Todd Dills: Here at Overdrive, we strive to be your source for daily trucking news, equipment, business and regulatory information.
But today we’re here just for fun. We’re going to run you through some of our favorite trucking movies. Sometimes, it’s fun to be a little bit scared, right?
For the most part, these films are more about suspense and psychology than blood and guts, and while these movies may vary in tone, our favorite parts of all of them are the classic trucks. They’re all best watched in the dark at a lonely rest stop, so pull over, kill the lights…
Here are Overdrive’s favorite scary trucking movies. Hit subscribe and let’s get started!
On screen: Duel (1971), Universal Television
Todd Dills: First up on our list is Duel. The story of David Mann, a traveling businessman who’s in a rush to meet an important client. He draws the ire of a fuel hauler when he decides to pass the slow-moving 1960 Peterbilt 281 in his red 1970 Plymouth Valiant Signet. A dangerous game of chase ensues on the two-lane highways of southern California.
Produced by Universal Television and directed by the legendary filmmaker Stephen Spielberg in his feature film debut, Duel originally aired as an ABC Movie of the Week back in the heyday of made-for-TV movies. After some additional shooting and re-edits, the movie eventually made its way to the big screen for an international release.
Duel was shot in the days of the steel body and chassis, so don’t expect to see any fiberglass cars drifting the hills of Canyon Country in this white-knuckled thriller that stars Dennis Weaver. Fans of TV westerns may remember Weaver for his numerous roles playing cowboys in series such as Gunsmoke and McCloud.
If you want to see more about one of the Peterbilts that played the antagonist, check out the video that past “American Trucker” TV series host Robb Mariani and small fleet owner Brad Wike put together to commemorate the 50th anniversary of Duel. You can find the link to that video in the description below.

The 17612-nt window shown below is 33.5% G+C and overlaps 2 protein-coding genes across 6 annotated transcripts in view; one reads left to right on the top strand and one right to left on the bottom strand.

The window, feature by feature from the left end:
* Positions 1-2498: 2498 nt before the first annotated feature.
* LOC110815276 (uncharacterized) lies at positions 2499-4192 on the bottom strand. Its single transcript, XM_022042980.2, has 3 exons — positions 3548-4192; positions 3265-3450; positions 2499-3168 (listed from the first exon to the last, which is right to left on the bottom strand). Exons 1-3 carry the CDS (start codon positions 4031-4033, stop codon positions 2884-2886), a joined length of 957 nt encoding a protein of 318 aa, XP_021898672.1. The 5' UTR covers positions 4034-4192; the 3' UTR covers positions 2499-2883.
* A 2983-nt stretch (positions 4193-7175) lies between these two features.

Duel was a solid start to Spielberg’s career, and his cinematic skills shine bright with sharp camera work and masterful suspense. It’s easy to see why this wasn’t his last movie.
On screen: Maximum Overdrive (1986), De Laurentiis Entertainment Group (DEG)
Todd Dills: The same can’t be said for the director of the next movie on our list, Maximum Overdrive. Directed by Stephen King and based on his short story called, simply, “Trucks”, Maximum Overdrive was King’s one and only time in the director’s chair. The production was plagued with problems, including a cinematographer losing an eye to a mishap with a lawn mower. After filming wrapped King vowed to never return to directing. So far, he’s made good on that promise, though he of course did go on to have a very successful career writing horror novels, with many movie adaptations made of his works.
In Maximum Overdrive, a mysterious cosmic event causes machines to turn against humans and go on a killing spree. The story revolves around a group of people that become stranded at a truck stop after big rigs begin to attack and hold them hostage in the roadside diner.
The movie stars Emilio Estevez as Bill Robinson, a short-order cook on parole. After things turn deadly and the trucks begin making demands, Bill takes charge of the situation and comes up with a plan to get everyone out of there.
Other cast members include Pat Hingle, Laura Harrington, and Yeardly Smith, who interestingly voices Lisa Simpson on the long running animated series The Simpsons. Smith plays newlywed Connie. Along with her new husband, Kurt, Connie takes refuge at the truck stop after being chased down the highway by a Mack B-67 hauling an empty flatbed trailer.
Naturally the classic rigs are the main attraction of this truly bizarre story. The flick’s full of vintage cabovers, medium duties and a few OEMs that aren’t around anymore.
The Happy Toyz truck, also known as the Green Goblin, is the most memorable of the bunch. It was played by a White-Western Star 4800 hidden behind a Green Goblin mask modeled after the character from the Marvel Comics Spiderman Series. The red button tuck interior adds some subtle class to this rig against the solid black paint job and blacked-out trailer wheels.
And you just can’t talk about Maximum Overdrive without bringing up the killer soundtrack courtesy of AC/DC, featuring hits suchs as “You Shook Me All Night Long”, “Hells Bells” and “Who Made Who.”
On screen: Trucks (1997), Credo Entertainment Group, USA Pictures
Todd Dills: If you’re in the mood for something similar then check out the movie Trucks. It’s based on the same source material as Maximum Overdrive, but this one is a made for TV movie that originally aired on the USA Network.